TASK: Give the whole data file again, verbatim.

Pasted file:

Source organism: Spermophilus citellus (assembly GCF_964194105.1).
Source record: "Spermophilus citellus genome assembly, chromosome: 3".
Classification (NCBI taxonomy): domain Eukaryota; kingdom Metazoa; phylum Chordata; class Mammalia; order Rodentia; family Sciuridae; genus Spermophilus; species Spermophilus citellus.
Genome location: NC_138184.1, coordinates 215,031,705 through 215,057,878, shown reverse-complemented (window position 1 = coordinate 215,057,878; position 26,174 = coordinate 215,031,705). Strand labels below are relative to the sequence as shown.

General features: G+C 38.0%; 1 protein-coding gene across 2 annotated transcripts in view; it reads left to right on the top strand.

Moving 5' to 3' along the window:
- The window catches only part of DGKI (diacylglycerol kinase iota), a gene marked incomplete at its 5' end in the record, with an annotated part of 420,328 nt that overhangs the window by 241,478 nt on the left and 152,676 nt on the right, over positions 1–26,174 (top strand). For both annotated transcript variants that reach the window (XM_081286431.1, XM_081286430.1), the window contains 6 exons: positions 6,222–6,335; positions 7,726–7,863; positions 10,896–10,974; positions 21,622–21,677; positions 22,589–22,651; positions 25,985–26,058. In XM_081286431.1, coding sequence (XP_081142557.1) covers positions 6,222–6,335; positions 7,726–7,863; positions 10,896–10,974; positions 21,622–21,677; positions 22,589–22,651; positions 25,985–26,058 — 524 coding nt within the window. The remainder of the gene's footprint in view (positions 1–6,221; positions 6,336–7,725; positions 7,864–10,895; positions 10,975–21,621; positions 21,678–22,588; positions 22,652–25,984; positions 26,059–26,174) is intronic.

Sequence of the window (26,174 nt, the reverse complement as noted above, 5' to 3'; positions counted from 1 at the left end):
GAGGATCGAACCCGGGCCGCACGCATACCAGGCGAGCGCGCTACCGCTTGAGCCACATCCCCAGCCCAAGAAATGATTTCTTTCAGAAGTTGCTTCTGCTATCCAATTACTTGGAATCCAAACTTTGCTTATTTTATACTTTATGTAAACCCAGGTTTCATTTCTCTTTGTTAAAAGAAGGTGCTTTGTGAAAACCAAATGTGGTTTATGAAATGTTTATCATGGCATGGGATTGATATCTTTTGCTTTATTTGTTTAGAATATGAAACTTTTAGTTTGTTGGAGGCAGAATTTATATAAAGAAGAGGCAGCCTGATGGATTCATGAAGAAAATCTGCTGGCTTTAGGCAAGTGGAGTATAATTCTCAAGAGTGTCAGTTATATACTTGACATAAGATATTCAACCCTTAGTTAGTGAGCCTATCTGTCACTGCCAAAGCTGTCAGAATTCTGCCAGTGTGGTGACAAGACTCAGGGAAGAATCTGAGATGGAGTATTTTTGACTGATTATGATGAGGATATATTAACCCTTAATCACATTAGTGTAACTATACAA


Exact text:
Source organism: Spermophilus citellus (assembly GCF_964194105.1).
Source record: "Spermophilus citellus genome assembly, chromosome: 3".
Classification (NCBI taxonomy): domain Eukaryota; kingdom Metazoa; phylum Chordata; class Mammalia; order Rodentia; family Sciuridae; genus Spermophilus; species Spermophilus citellus.
Genome location: NC_138184.1, coordinates 215,031,705 through 215,057,878, shown reverse-complemented (window position 1 = coordinate 215,057,878; position 26,174 = coordinate 215,031,705). Strand labels below are relative to the sequence as shown.

General features: G+C 38.0%; 1 protein-coding gene across 2 annotated transcripts in view; it reads left to right on the top strand.

Moving 5' to 3' along the window:
- The window catches only part of DGKI (diacylglycerol kinase iota), a gene marked incomplete at its 5' end in the record, with an annotated part of 420,328 nt that overhangs the window by 241,478 nt on the left and 152,676 nt on the right, over positions 1–26,174 (top strand). For both annotated transcript variants that reach the window (XM_081286431.1, XM_081286430.1), the window contains 6 exons: positions 6,222–6,335; positions 7,726–7,863; positions 10,896–10,974; positions 21,622–21,677; positions 22,589–22,651; positions 25,985–26,058. In XM_081286431.1, coding sequence (XP_081142557.1) covers positions 6,222–6,335; positions 7,726–7,863; positions 10,896–10,974; positions 21,622–21,677; positions 22,589–22,651; positions 25,985–26,058 — 524 coding nt within the window. The remainder of the gene's footprint in view (positions 1–6,221; positions 6,336–7,725; positions 7,864–10,895; positions 10,975–21,621; positions 21,678–22,588; positions 22,652–25,984; positions 26,059–26,174) is intronic.

Sequence of the window (26,174 nt, the reverse complement as noted above, 5' to 3'; positions counted from 1 at the left end):
GAGGATCGAACCCGGGCCGCACGCATACCAGGCGAGCGCGCTACCGCTTGAGCCACATCCCCAGCCCAAGAAATGATTTCTTTCAGAAGTTGCTTCTGCTATCCAATTACTTGGAATCCAAACTTTGCTTATTTTATACTTTATGTAAACCCAGGTTTCATTTCTCTTTGTTAAAAGAAGGTGCTTTGTGAAAACCAAATGTGGTTTATGAAATGTTTATCATGGCATGGGATTGATATCTTTTGCTTTATTTGTTTAGAATATGAAACTTTTAGTTTGTTGGAGGCAGAATTTATATAAAGAAGAGGCAGCCTGATGGATTCATGAAGAAAATCTGCTGGCTTTAGGCAAGTGGAGTATAATTCTCAAGAGTGTCAGTTATATACTTGACATAAGATATTCAACCCTTAGTTAGTGAGCCTATCTGTCACTGCCAAAGCTGTCAGAATTCTGCCAGTGTGGTGACAAGACTCAGGGAAGAATCTGAGATGGAGTATTTTTGACTGATTATGATGAGGATATATTAACCCTTAATCACATTAGTGTAACTATACAA